parser directives have the form: directive[expression]
A directive modifies the behavior of its enclosed expression, essentially 'decorating' it. The framework pre-defines a few directives. Clients of the framework are free to define their own directives as needed.
Turns off white space skipping. By default the parser ignores white spaces and all things considered as white spaces, possibly including comments as parameterized by the scanner passed into the parser's parse member function.
Situations where we want to work at the character level instead of the phrase level call for a special construct. Rules can be directed to work at the character level by enclosing the pertinent parts of the grammar inside the lexeme directive.
There are times when we want to inhibit case sensitivity. The nocase directive converts all characters from the input to lower-case. It is important to note that only the input is converted to lower case. Any parser enclosed inside the nocase directive that expects any upper case characters will fail to parse anything. Example: nocase['X'] will never succeed because it expects an upper case 'X' that the nocase directive will never supply.
Consider the parsing of integers and real numbers:
number = real | integer;
A number can be a real or an integer. This grammar is ambiguous. An input "1234" should potentially match both real and integer. Recall though that alternatives are short-circuited . Thus, for inputs such as above, the real alternative always wins. If we swap the alternatives:
number = integer | real;
We still have a problem. Now, an input "123.456" will be partially matched by integer until the decimal point. This is not what we want.
The solution here is either to fix the ambiguity by factoring out the common prefixes of real and integer or, if that is not possible nor desired, use the longest directive:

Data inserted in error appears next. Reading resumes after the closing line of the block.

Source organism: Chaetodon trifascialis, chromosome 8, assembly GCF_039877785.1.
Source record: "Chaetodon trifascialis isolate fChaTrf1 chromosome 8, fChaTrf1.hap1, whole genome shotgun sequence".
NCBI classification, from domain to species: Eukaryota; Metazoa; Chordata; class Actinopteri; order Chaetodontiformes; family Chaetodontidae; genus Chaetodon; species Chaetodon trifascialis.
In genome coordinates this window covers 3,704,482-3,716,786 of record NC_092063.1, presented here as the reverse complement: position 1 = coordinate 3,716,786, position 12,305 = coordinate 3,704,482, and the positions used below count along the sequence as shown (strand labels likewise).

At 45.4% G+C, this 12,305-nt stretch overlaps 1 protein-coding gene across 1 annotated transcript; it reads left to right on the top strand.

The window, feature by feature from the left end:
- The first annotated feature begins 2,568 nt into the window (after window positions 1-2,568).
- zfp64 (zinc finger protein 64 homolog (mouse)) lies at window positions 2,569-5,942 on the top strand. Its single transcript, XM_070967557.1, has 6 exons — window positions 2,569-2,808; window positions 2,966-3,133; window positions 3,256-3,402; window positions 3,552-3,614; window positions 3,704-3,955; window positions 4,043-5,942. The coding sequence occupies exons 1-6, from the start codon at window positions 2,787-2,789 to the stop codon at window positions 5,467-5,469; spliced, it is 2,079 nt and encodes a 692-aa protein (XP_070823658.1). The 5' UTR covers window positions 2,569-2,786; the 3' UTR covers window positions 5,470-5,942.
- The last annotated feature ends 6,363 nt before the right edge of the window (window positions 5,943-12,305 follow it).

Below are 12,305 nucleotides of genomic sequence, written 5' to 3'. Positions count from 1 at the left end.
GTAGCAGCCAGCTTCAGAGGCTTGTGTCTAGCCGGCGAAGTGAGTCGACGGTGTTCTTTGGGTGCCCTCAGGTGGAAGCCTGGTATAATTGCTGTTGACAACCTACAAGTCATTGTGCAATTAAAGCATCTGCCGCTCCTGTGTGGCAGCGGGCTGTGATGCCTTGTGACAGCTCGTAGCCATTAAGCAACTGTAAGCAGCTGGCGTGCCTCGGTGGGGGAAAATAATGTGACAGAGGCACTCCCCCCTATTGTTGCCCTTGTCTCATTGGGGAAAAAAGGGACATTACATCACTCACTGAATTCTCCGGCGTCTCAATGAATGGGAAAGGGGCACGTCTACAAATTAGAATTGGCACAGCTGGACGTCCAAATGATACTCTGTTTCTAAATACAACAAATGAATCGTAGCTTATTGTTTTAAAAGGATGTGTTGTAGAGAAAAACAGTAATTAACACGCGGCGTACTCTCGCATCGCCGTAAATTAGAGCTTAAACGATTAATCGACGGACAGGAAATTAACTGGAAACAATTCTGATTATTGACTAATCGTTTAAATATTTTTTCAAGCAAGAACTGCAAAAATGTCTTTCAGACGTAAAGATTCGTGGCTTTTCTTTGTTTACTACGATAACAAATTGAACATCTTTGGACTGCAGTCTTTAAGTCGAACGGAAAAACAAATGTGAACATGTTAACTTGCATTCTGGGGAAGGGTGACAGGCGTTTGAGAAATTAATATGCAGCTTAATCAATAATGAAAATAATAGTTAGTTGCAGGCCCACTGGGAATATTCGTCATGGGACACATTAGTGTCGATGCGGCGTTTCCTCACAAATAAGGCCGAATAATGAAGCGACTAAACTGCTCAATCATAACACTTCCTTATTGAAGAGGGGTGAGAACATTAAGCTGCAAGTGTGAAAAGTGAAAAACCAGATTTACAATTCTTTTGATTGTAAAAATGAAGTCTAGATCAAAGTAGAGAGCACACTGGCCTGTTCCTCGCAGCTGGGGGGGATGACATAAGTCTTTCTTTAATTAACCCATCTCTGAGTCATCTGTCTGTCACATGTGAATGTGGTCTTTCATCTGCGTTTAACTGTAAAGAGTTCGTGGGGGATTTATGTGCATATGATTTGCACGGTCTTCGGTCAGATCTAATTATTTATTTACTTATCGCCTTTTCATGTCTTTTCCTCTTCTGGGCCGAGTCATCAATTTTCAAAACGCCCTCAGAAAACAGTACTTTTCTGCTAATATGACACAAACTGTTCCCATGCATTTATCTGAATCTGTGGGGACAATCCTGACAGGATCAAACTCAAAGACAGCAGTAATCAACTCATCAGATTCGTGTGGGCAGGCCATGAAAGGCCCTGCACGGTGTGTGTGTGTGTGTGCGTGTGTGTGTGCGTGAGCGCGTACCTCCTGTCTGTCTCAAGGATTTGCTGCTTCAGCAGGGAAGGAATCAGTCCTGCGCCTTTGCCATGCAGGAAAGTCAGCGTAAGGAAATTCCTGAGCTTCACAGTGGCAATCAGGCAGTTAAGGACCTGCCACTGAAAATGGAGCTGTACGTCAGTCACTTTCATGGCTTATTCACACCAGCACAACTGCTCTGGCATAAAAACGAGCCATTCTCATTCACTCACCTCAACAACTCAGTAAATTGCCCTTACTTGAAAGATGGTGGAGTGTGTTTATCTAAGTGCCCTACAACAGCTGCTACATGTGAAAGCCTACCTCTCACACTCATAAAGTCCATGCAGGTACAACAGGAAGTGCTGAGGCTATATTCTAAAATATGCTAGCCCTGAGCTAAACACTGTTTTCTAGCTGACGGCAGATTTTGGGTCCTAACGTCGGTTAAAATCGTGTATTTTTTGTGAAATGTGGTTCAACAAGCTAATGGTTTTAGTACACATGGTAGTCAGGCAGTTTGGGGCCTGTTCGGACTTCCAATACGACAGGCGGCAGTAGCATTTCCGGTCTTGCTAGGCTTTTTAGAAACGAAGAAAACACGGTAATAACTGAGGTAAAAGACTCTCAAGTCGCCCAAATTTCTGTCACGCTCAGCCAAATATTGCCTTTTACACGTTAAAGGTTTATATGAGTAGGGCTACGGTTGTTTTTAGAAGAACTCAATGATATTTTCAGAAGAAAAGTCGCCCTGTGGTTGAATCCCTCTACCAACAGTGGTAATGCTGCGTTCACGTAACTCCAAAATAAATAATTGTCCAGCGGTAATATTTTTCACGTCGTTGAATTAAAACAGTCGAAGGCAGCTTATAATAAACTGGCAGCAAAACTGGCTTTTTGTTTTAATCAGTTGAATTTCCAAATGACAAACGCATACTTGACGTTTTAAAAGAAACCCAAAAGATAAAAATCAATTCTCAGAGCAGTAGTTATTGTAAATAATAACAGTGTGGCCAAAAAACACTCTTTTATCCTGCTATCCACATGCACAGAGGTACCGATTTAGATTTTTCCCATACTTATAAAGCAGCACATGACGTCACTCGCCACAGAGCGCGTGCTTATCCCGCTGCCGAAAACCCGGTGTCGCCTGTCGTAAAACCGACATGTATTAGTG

number = longest[ integer | real ];
Alternatives in the Spirit parser compiler are short-circuited. Sometimes, this is not what is desired. The longest directive instructs the parser not to short-circuit alternatives enclosed inside this directive, but instead makes the parser try all possible alternatives and choose the one matching the longest portion of the input stream.
Opposite of the longest directive.
Now, going back to our original example, the observant reader might notice that the integer rule was left undefined. Although its definition is quite obvious, here's how it is actually defined in the context of the framework. Continuing our original example:integer = lexeme[
!(ch_p('+') | '-') >> +digit
where digit is another predefined parser that calls the std::isdigit(ch) standard function. Optionally, we can take advantage of the numeric parser int_p:integer = int_p;
Alas, we have our complete grammar specification:rule<> integer, group, expr1, expr2, expr;integer = lexeme[ !(ch_p('+') | '-') >> +digit ]; group = '(' >> expr >> ')'; expr1 = integer | group; expr2 = expr1 >> *(('*' >> expr1) | ('/' >> expr1)); expr = expr2 >> *(('+' >> expr2) | ('-' >> expr2));
The Start Symbol
Typically, parsers have what is called a start symbol, chosen to be the root of the grammar where parsing starts. The Spirit parser compiler has no notion of a start symbol. Any rule can be a start symbol.
This feature promotes step-wise creation of parsers. We can build parsers from the bottom up while fully testing each level or module up untill we get to the top-most level.
Yes, it's a calculator. This production rule expr in our grammar specification, traditionally called the start symbol, can accept inputs such as:12345 -12345 +12345 1 + 2 1 * 2 1/2 + 3/4 1 + 2 + 3 + 4 1 * 2 * 3 * 4 (1 + 2) * (3 + 4) (-1 + 2) * (3 + -4) 1 + ((6 * 200) - 20) / 6 (1 + (2 + (3 + (4 + 5))))